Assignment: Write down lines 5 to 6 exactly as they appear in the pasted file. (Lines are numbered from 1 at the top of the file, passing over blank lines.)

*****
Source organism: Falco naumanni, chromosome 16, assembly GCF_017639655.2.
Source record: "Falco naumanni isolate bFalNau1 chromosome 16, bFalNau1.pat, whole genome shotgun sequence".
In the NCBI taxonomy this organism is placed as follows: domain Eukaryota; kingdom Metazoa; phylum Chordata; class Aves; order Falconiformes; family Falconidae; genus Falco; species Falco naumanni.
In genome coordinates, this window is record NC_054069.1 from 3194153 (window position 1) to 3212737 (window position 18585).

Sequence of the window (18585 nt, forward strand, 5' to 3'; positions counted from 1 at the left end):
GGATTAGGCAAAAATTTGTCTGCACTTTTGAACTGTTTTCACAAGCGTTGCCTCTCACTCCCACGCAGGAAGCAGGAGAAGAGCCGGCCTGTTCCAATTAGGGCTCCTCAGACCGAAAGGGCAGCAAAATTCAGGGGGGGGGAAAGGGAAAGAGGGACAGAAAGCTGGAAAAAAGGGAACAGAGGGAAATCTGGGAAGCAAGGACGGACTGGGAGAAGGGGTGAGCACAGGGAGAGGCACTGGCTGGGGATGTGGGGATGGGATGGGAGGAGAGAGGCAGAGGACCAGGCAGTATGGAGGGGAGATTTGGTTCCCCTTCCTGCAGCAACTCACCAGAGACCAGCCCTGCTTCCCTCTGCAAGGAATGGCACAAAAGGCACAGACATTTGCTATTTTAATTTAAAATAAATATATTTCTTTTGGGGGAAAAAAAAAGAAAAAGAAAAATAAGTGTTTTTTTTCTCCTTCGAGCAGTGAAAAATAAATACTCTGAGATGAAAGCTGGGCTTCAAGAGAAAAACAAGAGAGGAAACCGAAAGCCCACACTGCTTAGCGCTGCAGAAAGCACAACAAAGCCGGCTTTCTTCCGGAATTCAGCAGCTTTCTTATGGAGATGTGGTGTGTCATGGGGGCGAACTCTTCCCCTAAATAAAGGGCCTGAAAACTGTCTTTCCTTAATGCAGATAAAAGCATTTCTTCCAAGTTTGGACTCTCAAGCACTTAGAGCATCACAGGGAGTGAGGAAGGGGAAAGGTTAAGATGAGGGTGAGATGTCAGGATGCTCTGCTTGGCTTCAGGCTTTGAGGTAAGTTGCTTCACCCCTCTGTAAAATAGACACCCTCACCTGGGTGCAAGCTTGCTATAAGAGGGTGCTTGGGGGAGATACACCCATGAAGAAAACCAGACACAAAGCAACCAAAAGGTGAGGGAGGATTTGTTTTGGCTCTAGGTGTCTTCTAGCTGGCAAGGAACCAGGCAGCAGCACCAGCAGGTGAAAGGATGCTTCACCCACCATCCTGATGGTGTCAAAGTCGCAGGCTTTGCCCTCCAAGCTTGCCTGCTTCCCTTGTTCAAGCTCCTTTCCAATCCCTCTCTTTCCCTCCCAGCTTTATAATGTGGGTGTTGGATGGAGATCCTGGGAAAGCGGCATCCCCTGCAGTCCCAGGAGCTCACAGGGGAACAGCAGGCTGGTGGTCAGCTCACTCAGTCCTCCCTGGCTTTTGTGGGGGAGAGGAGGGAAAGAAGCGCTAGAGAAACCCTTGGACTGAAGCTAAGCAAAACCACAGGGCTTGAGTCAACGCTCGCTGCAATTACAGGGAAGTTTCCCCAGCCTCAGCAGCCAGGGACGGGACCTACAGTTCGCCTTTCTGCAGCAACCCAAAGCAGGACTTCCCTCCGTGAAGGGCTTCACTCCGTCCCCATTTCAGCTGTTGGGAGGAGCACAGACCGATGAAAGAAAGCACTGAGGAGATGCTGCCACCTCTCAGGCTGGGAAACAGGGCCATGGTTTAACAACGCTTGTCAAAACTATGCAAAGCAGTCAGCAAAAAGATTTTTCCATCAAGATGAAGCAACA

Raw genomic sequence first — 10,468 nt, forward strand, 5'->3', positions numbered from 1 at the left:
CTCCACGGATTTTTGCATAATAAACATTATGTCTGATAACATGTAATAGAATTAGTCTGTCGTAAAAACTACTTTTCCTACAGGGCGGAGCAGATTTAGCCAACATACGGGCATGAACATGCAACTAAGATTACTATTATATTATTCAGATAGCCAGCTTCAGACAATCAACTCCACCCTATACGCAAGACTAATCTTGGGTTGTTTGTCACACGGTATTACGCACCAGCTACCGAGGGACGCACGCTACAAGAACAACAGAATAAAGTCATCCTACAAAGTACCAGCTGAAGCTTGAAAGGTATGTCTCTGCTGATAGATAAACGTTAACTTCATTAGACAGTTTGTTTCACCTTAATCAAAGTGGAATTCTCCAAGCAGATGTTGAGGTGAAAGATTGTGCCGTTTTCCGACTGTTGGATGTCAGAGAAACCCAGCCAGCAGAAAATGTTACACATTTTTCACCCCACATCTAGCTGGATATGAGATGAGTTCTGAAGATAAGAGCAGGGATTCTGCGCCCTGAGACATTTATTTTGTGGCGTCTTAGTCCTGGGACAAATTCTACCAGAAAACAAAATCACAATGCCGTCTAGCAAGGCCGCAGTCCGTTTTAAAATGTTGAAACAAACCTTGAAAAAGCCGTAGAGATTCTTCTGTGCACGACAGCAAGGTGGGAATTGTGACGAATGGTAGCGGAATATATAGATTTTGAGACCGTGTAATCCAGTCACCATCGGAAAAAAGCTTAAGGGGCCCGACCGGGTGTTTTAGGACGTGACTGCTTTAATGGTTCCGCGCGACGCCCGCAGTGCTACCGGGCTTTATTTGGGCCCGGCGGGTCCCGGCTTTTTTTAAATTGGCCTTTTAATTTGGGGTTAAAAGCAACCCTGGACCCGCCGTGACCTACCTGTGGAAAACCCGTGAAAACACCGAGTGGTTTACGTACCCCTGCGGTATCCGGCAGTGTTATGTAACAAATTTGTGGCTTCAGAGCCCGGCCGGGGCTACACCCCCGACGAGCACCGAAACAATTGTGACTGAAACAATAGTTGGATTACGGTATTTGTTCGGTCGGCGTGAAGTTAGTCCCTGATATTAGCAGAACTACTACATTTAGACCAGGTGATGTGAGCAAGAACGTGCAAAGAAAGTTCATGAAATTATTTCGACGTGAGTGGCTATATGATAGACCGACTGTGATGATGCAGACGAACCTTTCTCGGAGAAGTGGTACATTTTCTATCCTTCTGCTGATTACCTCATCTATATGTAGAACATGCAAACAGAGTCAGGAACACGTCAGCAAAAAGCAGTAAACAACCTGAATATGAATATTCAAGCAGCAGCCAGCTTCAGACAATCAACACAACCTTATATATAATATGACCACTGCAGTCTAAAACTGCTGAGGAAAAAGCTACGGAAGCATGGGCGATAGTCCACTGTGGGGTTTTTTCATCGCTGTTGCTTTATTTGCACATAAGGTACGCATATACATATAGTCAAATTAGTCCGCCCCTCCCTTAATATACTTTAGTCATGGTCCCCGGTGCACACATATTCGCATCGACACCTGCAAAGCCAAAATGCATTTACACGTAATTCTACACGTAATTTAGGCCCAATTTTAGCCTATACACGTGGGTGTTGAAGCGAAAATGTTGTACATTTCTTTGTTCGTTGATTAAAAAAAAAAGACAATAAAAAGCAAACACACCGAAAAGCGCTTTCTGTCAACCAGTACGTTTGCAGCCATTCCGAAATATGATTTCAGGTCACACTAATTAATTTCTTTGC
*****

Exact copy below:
Sequence of the window (18585 nt, forward strand, 5' to 3'; positions counted from 1 at the left end):
GGATTAGGCAAAAATTTGTCTGCACTTTTGAACTGTTTTCACAAGCGTTGCCTCTCACTCCCACGCAGGAAGCAGGAGAAGAGCCGGCCTGTTCCAATTAGGGCTCCTCAGACCGAAAGGGCAGCAAAATTCAGGGGGGGGGAAAGGGAAAGAGGGACAGAAAGCTGGAAAAAAGGGAACAGAGGGAAATCTGGGAAGCAAGGACGGACTGGGAGAAGGGGTGAGCACAGGGAGAGGCACTGGCTGGGGATGTGGGGATGGGATGGGAGGAGAGAGGCAGAGGACCAGGCAGTATGGAGGGGAGATTTGGTTCCCCTTCCTGCAGCAACTCACCAGAGACCAGCCCTGCTTCCCTCTGCAAGGAATGGCACAAAAGGCACAGACATTTGCTATTTTAATTTAAAATAAATATATTTCTTTTGGGGGAAAAAAAAAGAAAAAGAAAAATAAGTGTTTTTTTTCTCCTTCGAGCAGTGAAAAATAAATACTCTGAGATGAAAGCTGGGCTTCAAGAGAAAAACAAGAGAGGAAACCGAAAGCCCACACTGCTTAGCGCTGCAGAAAGCACAACAAAGCCGGCTTTCTTCCGGAATTCAGCAGCTTTCTTATGGAGATGTGGTGTGTCATGGGGGCGAACTCTTCCCCTAAATAAAGGGCCTGAAAACTGTCTTTCCTTAATGCAGATAAAAGCATTTCTTCCAAGTTTGGACTCTCAAGCACTTAGAGCATCACAGGGAGTGAGGAAGGGGAAAGGTTAAGATGAGGGTGAGATGTCAGGATGCTCTGCTTGGCTTCAGGCTTTGAGGTAAGTTGCTTCACCCCTCTGTAAAATAGACACCCTCACCTGGGTGCAAGCTTGCTATAAGAGGGTGCTTGGGGGAGATACACCCATGAAGAAAACCAGACACAAAGCAACCAAAAGGTGAGGGAGGATTTGTTTTGGCTCTAGGTGTCTTCTAGCTGGCAAGGAACCAGGCAGCAGCACCAGCAGGTGAAAGGATGCTTCACCCACCATCCTGATGGTGTCAAAGTCGCAGGCTTTGCCCTCCAAGCTTGCCTGCTTCCCTTGTTCAAGCTCCTTTCCAATCCCTCTCTTTCCCTCCCAGCTTTATAATGTGGGTGTTGGATGGAGATCCTGGGAAAGCGGCATCCCCTGCAGTCCCAGGAGCTCACAGGGGAACAGCAGGCTGGTGGTCAGCTCACTCAGTCCTCCCTGGCTTTTGTGGGGGAGAGGAGGGAAAGAAGCGCTAGAGAAACCCTTGGACTGAAGCTAAGCAAAACCACAGGGCTTGAGTCAACGCTCGCTGCAATTACAGGGAAGTTTCCCCAGCCTCAGCAGCCAGGGACGGGACCTACAGTTCGCCTTTCTGCAGCAACCCAAAGCAGGACTTCCCTCCGTGAAGGGCTTCACTCCGTCCCCATTTCAGCTGTTGGGAGGAGCACAGACCGATGAAAGAAAGCACTGAGGAGATGCTGCCACCTCTCAGGCTGGGAAACAGGGCCATGGTTTAACAACGCTTGTCAAAACTATGCAAAGCAGTCAGCAAAAAGATTTTTCCATCAAGATGAAGCAACA